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You may have thought that the Loch Ness Monster had cornered the market on fresh-water cryptids, but Japan has one of its own mythical lake beasts. There may be a monster lurking in the depths of Kyushu’s Lake Ikeda, a monster who goes by the terrifying name of… Issie-kun.
Lake Ikeda, at just 15 km around and with a maximum depth of 233 meters, is still the largest lake in Kyushu, which just goes to show that there are not that many lakes in Kyushu. It’s a caldera lake, meaning it doesn’t connect to the ocean and depends mostly on precipitation to maintain water levels.
The lake is supposedly also the home of a huge saurian creature called Issie, or Issie-kun, to give him the diminutive male suffix the city seems to prefer. Issie was first spotted by a family in 1978. Twenty witnesses reported seeing some black humps several meters in length moving through the water. Later that same year, a man named Toshiaki Matsuhara caught the creature on film.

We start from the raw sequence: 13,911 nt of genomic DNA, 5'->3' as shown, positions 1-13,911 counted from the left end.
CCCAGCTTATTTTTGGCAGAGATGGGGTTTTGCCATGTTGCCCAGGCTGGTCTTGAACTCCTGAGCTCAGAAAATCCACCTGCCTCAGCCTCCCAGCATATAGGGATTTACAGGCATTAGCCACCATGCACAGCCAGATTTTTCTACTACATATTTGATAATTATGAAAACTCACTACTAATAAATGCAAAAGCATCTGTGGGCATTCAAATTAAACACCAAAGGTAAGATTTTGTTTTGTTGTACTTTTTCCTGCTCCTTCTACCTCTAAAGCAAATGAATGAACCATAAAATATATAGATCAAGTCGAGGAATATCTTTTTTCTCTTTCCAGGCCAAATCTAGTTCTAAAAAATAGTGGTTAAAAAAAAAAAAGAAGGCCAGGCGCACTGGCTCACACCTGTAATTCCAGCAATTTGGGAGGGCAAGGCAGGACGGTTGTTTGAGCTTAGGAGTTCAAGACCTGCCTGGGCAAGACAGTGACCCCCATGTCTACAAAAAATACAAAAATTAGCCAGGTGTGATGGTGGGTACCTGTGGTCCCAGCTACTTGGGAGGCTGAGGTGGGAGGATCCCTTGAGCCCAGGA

▼ It’s Issie! …or some glare on the water. Or maybe some lake weeds? Whatever. Proof!
Since then, the tourism authorities have been promoting the Issie story to attract visitors to the region. There is even a mythology to explain Issie’s creation. In the story, a white mare lived on the shores of the lake with her foal. When the foal was captured by samurai, the white mare leapt into the lake in despair, transforming into a huge water creature. She surfaces now and then to look for her child. There is no explanation as to why Issie is a female in the story, but the monster is generally considered male. Another mystery!